Why Chicano Studies?
Chicana/o Studies was created in the cauldron of the social activism of the 1960’s and 1970’s—the Chicano Movement, the farm workers’ unionizing Causa, the civil rights movement, anti-war sentiment and counter-cultural challenges—a new area of studies was created and developed to right the intellectual and scholarly absences and errors of bias Social Science research of the time, namely Chicano Studies.
The five goals this new area of study adopted were the following:
- Create new knowledge about the diverse Chicano community;
- Reformulate old knowledge;
- Apply research knowledge to the improvement of the material conditions of the Chicano community;
- Support the cultural renaissance within the community;
- Support social changes through a critical awareness and commitment to equity, and social justice.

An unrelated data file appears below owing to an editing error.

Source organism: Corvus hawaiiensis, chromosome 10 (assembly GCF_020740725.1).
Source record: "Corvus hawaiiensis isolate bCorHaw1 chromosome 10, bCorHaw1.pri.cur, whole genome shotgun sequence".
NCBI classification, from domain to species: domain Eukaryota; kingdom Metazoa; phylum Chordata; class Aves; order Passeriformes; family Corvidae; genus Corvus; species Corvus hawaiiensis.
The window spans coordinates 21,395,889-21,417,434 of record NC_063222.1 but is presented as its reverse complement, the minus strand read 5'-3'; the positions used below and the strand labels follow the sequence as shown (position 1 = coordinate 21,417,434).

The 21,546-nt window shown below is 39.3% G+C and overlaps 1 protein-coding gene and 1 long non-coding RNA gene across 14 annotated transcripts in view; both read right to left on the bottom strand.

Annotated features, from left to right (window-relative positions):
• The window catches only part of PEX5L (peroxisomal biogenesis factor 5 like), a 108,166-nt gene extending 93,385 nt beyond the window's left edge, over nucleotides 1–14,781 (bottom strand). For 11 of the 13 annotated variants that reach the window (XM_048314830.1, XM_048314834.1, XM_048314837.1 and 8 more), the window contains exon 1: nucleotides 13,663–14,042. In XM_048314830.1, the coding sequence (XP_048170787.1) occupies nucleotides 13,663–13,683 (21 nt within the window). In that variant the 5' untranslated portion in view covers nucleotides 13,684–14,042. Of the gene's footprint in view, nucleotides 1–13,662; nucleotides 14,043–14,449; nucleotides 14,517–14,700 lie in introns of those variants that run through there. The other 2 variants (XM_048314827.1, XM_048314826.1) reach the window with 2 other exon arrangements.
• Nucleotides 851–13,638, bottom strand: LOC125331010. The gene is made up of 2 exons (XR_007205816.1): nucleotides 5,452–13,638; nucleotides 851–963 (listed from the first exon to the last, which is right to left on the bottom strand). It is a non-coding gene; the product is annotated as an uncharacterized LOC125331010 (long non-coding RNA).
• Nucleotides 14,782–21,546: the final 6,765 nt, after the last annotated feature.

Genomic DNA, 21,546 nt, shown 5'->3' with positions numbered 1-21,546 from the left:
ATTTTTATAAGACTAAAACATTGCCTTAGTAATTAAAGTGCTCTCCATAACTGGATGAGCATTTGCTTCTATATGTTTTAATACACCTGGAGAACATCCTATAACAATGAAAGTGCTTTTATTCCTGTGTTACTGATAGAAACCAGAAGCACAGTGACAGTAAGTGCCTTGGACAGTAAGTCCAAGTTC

In the 1980s, the rise of Chicana Studies added to these efforts to create space within institutions of higher education for the study of Chicana/o communities.
Several other goals focused around gender and sexuality were added to the field:
- Place gender as a central construct in the study of this community;
- Study the diversity of sexuality in the community;
- Challenge patriarchy within and outside the Chicano community;
- Support the pursuit of Chicana dreams and aspirations.